Source: supplied by publisher via Edelweiss
Formats available: hardcover, paperback, ebook, audiobook
Genres: fairy tales, fantasy, literary fiction
Published by William Morrow on October 27th 2015
Purchasing Info: Author's Website, Publisher's Website, Amazon, Barnes & Noble, Kobo, Book Depository
From the multi-million-copy bestselling author of Wicked comes a magical new twist on Alice's Adventures in Wonderland, published to coincide with the 150th anniversary of Lewis's Carroll's beloved classic
When Alice toppled down the rabbit-hole 150 years ago, she found a Wonderland as rife with inconsistent rules and abrasive egos as the world she left behind. But what of that world? How did 1860s Oxford react to Alice's disappearance?
In this brilliant new work of fiction, Gregory Maguire turns his dazzling imagination to the question of underworlds, undergrounds, underpinnings — and understandings old and new, offering an inventive spin on Carroll's enduring tale. Ada, a friend of Alice's mentioned briefly in Alice's Adventures in Wonderland, is off to visit her friend, but arrives a moment too late — and tumbles down the rabbit hole herself.
Ada brings to Wonderland her own imperfect apprehension of cause and effect as she embarks on an odyssey to find Alice and see her safely home from this surreal world below the world. If Euridyce can ever be returned to the arms of Orpheus, or Lazarus can be raised from the tomb, perhaps Alice can be returned to life. Either way, everything that happens next is After Alice.
Alice’s Adventures in Wonderland by Charles Lutwidge Dodgson (much better known as Lewis Carroll), was published in 1865. One hundred and fifty years ago. It is not surprising that one or more authors would tackle Alice in her anniversary year. Gregory Maguire, has made a career of tackling modern fairy tales as he does The Wizard of Oz in Wicked, is a natural choice to take a run at Alice.
And the run he takes is slightly sideways. Not that the whole of the original Alice isn’t completely sideways all by itself. Alice is, after all, one of the first and best examples of the literary nonsense genre. No one has done it better.
Instead of chasing after Alice head on, the author has introduced some new characters to literally chase after Alice into Wonderland – and back out again. Mostly.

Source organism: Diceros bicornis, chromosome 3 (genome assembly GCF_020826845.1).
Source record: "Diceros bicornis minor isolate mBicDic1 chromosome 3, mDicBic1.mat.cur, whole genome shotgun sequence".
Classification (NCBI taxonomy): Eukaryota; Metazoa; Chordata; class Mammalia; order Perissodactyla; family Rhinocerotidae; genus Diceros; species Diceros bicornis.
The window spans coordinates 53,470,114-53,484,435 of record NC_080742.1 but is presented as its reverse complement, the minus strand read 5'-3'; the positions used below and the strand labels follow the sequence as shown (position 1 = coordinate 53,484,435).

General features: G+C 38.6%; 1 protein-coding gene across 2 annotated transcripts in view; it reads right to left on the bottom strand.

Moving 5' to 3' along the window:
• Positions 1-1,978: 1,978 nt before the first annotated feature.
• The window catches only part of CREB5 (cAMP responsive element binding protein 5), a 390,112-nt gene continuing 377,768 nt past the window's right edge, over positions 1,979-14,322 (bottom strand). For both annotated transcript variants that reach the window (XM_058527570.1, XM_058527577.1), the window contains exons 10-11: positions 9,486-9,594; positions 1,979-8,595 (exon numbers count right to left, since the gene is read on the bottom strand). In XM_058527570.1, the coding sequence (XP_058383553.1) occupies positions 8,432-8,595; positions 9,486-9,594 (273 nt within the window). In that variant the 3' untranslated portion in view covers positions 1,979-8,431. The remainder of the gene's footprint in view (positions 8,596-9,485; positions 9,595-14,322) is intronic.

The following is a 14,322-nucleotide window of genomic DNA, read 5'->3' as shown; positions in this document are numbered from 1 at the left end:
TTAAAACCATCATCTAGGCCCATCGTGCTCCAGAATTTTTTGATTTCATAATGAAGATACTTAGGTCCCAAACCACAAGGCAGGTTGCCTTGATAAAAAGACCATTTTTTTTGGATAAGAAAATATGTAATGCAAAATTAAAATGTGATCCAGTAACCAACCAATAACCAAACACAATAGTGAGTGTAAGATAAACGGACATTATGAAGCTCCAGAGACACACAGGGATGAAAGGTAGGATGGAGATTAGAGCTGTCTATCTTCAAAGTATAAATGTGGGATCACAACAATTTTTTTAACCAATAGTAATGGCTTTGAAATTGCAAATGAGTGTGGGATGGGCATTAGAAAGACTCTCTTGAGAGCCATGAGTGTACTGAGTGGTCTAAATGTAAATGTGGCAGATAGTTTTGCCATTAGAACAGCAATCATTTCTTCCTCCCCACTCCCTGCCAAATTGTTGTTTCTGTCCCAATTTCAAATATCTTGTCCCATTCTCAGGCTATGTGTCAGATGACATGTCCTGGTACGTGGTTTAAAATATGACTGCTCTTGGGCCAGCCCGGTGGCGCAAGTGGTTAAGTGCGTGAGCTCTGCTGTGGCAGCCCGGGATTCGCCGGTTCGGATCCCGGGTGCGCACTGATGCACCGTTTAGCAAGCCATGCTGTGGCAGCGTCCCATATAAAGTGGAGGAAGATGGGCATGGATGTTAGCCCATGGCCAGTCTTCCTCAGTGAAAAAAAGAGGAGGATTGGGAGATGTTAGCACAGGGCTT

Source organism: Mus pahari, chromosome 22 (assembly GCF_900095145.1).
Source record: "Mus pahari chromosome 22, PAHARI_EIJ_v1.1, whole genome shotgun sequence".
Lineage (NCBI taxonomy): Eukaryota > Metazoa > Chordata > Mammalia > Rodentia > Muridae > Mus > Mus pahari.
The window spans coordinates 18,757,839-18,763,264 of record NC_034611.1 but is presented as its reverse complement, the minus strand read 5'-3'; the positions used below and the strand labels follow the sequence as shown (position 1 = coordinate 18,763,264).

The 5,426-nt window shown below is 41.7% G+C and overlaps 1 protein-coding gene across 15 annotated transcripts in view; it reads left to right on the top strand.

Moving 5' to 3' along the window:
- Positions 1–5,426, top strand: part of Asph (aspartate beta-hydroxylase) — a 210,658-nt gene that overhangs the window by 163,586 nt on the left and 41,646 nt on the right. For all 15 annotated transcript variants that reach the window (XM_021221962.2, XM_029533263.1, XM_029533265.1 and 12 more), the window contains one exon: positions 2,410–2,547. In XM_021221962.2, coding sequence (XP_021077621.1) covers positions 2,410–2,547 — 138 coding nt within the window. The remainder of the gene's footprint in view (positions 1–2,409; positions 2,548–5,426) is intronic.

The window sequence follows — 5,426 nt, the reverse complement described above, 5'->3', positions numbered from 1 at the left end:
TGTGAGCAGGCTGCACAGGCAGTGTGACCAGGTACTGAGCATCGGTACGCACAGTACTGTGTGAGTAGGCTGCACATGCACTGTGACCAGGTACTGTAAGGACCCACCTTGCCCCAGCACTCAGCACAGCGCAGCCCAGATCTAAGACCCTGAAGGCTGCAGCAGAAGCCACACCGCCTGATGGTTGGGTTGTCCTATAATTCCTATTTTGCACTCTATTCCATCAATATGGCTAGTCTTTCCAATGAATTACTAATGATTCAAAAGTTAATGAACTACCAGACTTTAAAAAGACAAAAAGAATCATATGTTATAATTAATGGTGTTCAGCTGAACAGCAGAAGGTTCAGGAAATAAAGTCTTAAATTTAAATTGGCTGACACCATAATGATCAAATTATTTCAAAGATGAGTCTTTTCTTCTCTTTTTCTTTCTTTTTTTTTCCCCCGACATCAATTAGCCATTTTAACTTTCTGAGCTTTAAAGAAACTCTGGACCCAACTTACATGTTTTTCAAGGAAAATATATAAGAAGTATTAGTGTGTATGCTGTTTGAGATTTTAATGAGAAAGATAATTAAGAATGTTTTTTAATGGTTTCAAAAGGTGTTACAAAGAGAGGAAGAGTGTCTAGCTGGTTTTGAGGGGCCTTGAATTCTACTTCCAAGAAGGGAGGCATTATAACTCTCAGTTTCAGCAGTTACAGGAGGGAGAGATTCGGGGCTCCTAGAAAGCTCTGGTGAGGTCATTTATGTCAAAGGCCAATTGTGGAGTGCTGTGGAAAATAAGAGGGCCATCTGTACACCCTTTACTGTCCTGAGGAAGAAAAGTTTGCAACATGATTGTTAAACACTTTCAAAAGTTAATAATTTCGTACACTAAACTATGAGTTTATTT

In After Alice, instead of the real sisters of Alice Liddell, the author has provided a number of girls and women who are semi-concerned about Alice and her whereabouts while she is off in Wonderland.
While her sister Lydia has lost track of Alice and doesn’t care if the perpetually wandering child is temporarily mislaid – because she always comes back, others are not so calm about Alice’s disappearance.
Her best, and probably only, friend Ada arrives at the riverbank just in time to stumble down Alice’s rabbit hole after her friend. By this story’s end, it seems like half the countryside, or at least its female representatives, is chasing after one or both of the girls.
But Ada is in Wonderland, trying to find her best friend. And having her very own adventure of a lifetime.
Escape Rating B: Alice’s Adventures in Wonderland is a book that we all remember reading, or seeing a movie. So we all feel familiar with the story, even if it has been a while. Even quite a while. And for those who want to re-acquaint themselves with one of Oxford’s most famous little girls, there is a 150th Anniversary Deluxe Edition of The Annotated Alice. Alice’s Oxford is not quite ours, or even the Oxford that Tolkien and Lewis were familiar with. A guidebook to the world she (and Lewis Carroll) knew is lovely.
The attempt in After Alice is to somewhat imitate Carroll’s style while also commenting on both it and the story. After Alice, while it is literally chasing after Alice, also occasionally “breaks the fourth wall” and talks directly to 21st century readers, as though we are time travellers looking back at Alice in 1865 while knowing all of the other famous and fictional characters who knew and loved Oxford in the interim between then and now.
The story, while its main character is following Alice, is on a different adventure. In her real world Ada suffers from curvature of the spine, and wears a metal brace that sounds like an iron maiden without the spikes. In Wonderland, she can walk and even run unaided, while her abandoned brace leads a life of its somewhat diabolical own. The way that the brace restricts her and makes her an object of pity, fear and social ostracism takes real life when she no longer wears it.
Ada’s adventure is different from Alice’s. Ada is more self-aware than Alice, and she goes through her adventure with a mission – to rescue Alice before the girl gets into too much trouble. So there is less outright silliness in Ada’s journey, and that seems right.
The silliness in Ada’s journey comes into play with the people chasing her. Not just Alice’s sister Lydia, but also Ada’s governess. The interactions between the two women and their fears of bearing responsibility for the young girls’ disappearances takes some surprising peeks, and pokes, into the position of women in the Victorian Age.
Like Alice’s own journey, Ada’s contains a surprising amount of commentary into her time and place, disguised in the nonsensical, but not actually nonsense, journey through Wonderland.
Reviewer’s Note: The UK cover of After Alice is much, much cooler than the U.S. cover.